While we were back east, we spent a day in Philadelphia touring the many historical sites. We had arrived just days after Constitution Day – September 17th. We were informed that living history interpreters stand on the step of Independence Hall and read aloud the Constitution just as they had done in 1787. We were bummed to have missed this but a las, travel plans are not always perfect.
The Constitution of the United States is one of the most important documents ever written. Congress authorized delegates to gather in Philadelphia during the summer of 1787 to address grievances that had emerged since declaring independence from England and recommend changes to the existing charter of government for the 13 states, the Articles of Confederation.
John Adams described the Constitutional Convention as “the greatest single effort of national deliberation that the world has ever seen”. It is to this day, a seminal event in the history of human liberty.
To learn more about our nation’s history, I strongly recommend All American History by Celeste Rakes. It is available from Bright Ideas Press in two volumes and includes a student reader, student activity book, and teacher guide. We’ve been working through each chapter as we have prepared for our travels. My kids beg me to read another chapter every few days.
Primary Sources: James Madison
The best way to see into the past and learn about any historical event is with primary sources. These include diaries, letters, newspaper articles, documents, speeches, personal papers, photographs, paintings, and other items created near the time begin studied. They are made by people who have direct, firsthand knowledge of the event.
Because many of James Madison’s ideas made their way into the Constitution, he is often referred to as the “Father of the Constitution.” Indeed, he was a driving force of the convention throughout the summer of 1787, and his notes of the deliberations have provided valuable insights into the proceedings.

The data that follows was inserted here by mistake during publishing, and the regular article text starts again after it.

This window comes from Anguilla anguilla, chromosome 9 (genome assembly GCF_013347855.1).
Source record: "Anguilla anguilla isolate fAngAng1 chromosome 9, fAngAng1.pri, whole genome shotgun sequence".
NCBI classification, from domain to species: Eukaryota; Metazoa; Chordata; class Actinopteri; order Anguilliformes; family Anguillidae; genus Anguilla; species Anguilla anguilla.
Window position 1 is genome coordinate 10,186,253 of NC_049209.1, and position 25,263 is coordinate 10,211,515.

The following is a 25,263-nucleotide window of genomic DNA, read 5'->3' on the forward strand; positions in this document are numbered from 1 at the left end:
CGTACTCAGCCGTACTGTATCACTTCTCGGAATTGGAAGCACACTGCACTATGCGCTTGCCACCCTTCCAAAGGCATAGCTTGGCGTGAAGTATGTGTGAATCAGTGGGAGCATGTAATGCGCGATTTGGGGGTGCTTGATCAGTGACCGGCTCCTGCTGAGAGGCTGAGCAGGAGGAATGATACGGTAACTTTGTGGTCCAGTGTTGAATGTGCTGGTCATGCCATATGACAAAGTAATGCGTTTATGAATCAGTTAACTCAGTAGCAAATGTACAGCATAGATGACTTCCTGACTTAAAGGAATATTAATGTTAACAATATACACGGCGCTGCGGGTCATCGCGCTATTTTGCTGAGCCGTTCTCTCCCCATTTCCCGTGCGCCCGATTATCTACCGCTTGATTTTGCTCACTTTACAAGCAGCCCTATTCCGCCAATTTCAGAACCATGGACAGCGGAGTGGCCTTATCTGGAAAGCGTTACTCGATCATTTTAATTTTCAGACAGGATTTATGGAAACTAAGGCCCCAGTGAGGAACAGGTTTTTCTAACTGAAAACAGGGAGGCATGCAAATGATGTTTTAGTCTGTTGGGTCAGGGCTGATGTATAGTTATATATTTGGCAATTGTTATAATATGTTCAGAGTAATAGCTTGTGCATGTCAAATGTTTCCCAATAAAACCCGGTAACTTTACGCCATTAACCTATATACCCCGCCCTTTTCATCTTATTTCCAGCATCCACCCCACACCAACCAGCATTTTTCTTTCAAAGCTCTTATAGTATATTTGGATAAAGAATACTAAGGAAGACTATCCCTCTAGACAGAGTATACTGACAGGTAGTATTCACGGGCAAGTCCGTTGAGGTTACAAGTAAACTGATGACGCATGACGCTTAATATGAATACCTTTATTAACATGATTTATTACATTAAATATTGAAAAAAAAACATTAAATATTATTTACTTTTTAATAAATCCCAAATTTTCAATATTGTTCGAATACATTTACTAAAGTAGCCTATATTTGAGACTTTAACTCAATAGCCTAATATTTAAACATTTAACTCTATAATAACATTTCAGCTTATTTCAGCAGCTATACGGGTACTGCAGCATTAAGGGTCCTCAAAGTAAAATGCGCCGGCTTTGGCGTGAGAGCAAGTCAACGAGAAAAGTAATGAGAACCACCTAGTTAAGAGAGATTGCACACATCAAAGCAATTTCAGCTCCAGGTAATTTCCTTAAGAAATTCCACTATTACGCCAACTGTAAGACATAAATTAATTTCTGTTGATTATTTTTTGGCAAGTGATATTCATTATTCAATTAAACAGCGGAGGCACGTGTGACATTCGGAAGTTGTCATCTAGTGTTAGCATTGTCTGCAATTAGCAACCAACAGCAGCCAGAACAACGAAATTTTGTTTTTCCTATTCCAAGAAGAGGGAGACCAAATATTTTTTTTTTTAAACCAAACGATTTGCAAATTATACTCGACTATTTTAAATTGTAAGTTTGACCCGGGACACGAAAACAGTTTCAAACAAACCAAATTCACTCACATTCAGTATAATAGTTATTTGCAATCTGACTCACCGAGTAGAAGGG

None of the Constitutional Convention delegates talked to newspaper reporters or other outsiders. Some delegates took notes, but not every day. Even secretary William Jackson’s records were incomplete.
James Madison gave us our only complete primary source. Every day, he sat at the front of the East Room and recorded the day’s events. After the Convention convened, he wrote:
I noted in terms legible and in abbreviations and marks intelligible to myself what was read or spoken by the members; and … I was enabled to write out my daily notes during the session or within a few finishing days after its close … I was not absent a single day, nor more than a … fraction of an hour in any day, so that I could not have lost a single speech, unless a very short one.
US Constitution: Take it Further
The Bill of Rights document states the first ten amendments to the US Constitution. Read through and discuss each amendment with your students. These amendments guarantee the basic freedoms that Americans enjoy today.
Older students should be encouraged to read the US Constitution in an Old World Style design as pictured here. Reading the ornate handscript is not easy though – even for one familiar with cursive lettering. Younger students can use a printed text.
I’ve put together a challenging and fun scavenger hunt with which to encourage your students to read the Constitution. You can download it for free .. I simply request you leave a comment answering, “What historical figure from this era do you most admire?”
Some of America’s best minds created the United States Constitution. Among them were James Madison, Benjamin Franklin, Alexander Hamilton, Gouverneur Morris, Roger Sherman, James Wilson, and George Washington. Encourage your students to select one of these men and research his contributions to our country and give a presentation.
42 delegates signed the Constitution on the 17th of September 1787. Three refused. Learn more about who these men were and why they abstained.
Choose one of the amendments. Write a short speech giving your opinion of the amendment. Tell why you think it is or is not an important right for citizens to have and what life might be like without it.
Visit the Explore the Constitution website where Constitutional experts interact with each other to explore the Constitution’s history and what it means today.
Looking for a fun, printable scavenger hunt game for the park or historical site, consider Treasure Run. Click on the icons to customize (you can even add your own) and then print the game puzzles.
To commemorate the September 17, 1787 signing of the Constitution of the United States, Congress has designated September 17th of each year as Constitution Day. In 2004, Public Law 108-447, Section 111 was passed requiring the following:
Each educational institution that receives Federal funds for a fiscal year shall hold an educational program on the United States Constitution on September 17 of such year for the students served by the education institution.
Sadly, I don’t recall learning about the Constitution on an annual basis when I was in school. We covered it in US History – but not more than a few times I am sure. How about you?